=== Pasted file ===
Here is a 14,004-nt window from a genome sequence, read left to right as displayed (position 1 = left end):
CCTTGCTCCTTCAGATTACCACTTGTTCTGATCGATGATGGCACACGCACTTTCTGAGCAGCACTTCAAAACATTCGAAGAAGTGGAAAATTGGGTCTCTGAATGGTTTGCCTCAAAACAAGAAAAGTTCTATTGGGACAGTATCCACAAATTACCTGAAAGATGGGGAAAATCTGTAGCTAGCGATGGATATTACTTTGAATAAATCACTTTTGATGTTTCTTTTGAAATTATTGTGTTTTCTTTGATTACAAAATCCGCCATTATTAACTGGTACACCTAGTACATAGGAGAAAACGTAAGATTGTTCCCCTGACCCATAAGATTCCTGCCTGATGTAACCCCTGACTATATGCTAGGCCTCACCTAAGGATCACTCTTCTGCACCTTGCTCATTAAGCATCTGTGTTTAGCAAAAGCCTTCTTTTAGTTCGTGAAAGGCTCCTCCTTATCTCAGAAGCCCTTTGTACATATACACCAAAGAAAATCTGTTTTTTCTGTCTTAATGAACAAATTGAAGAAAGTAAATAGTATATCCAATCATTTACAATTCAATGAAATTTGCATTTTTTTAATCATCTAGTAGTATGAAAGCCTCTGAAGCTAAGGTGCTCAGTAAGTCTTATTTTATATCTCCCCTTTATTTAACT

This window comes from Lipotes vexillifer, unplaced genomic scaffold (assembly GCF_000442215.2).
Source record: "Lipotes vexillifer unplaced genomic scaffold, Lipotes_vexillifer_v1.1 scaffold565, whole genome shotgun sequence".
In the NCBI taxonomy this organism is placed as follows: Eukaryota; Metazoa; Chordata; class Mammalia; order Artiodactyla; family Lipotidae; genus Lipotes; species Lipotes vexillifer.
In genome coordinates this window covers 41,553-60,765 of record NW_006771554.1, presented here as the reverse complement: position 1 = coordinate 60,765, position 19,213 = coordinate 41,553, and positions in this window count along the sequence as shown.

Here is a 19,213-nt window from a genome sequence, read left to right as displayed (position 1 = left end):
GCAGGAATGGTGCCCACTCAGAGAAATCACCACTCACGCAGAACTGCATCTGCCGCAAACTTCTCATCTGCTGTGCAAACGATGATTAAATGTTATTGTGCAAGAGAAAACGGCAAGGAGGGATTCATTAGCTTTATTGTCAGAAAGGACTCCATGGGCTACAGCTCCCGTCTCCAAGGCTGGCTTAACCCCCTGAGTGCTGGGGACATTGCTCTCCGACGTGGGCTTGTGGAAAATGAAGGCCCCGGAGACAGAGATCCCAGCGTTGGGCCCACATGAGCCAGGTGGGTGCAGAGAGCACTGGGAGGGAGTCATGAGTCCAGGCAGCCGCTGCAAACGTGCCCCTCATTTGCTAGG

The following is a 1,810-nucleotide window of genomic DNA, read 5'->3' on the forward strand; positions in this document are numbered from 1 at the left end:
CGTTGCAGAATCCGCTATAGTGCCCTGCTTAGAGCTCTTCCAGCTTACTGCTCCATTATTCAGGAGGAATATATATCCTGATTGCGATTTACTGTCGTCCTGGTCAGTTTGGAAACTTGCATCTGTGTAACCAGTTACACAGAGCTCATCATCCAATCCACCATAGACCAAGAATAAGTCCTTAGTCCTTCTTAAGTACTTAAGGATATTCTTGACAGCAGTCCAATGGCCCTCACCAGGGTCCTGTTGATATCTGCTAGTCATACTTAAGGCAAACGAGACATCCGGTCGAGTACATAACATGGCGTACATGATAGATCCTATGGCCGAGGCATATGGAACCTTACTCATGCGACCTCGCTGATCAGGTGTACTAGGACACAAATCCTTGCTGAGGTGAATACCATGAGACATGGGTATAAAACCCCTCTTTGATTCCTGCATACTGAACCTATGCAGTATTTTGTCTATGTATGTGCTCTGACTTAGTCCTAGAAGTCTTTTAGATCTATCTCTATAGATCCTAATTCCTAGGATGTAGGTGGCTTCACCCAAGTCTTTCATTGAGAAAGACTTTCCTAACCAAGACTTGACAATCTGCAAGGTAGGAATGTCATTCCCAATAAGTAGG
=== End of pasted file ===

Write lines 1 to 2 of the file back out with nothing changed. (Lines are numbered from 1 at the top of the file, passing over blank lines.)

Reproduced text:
Here is a 14,004-nt window from a genome sequence, read left to right as displayed (position 1 = left end):
CCTTGCTCCTTCAGATTACCACTTGTTCTGATCGATGATGGCACACGCACTTTCTGAGCAGCACTTCAAAACATTCGAAGAAGTGGAAAATTGGGTCTCTGAATGGTTTGCCTCAAAACAAGAAAAGTTCTATTGGGACAGTATCCACAAATTACCTGAAAGATGGGGAAAATCTGTAGCTAGCGATGGATATTACTTTGAATAAATCACTTTTGATGTTTCTTTTGAAATTATTGTGTTTTCTTTGATTACAAAATCCGCCATTATTAACTGGTACACCTAGTACATAGGAGAAAACGTAAGATTGTTCCCCTGACCCATAAGATTCCTGCCTGATGTAACCCCTGACTATATGCTAGGCCTCACCTAAGGATCACTCTTCTGCACCTTGCTCATTAAGCATCTGTGTTTAGCAAAAGCCTTCTTTTAGTTCGTGAAAGGCTCCTCCTTATCTCAGAAGCCCTTTGTACATATACACCAAAGAAAATCTGTTTTTTCTGTCTTAATGAACAAATTGAAGAAAGTAAATAGTATATCCAATCATTTACAATTCAATGAAATTTGCATTTTTTTAATCATCTAGTAGTATGAAAGCCTCTGAAGCTAAGGTGCTCAGTAAGTCTTATTTTATATCTCCCCTTTATTTAACT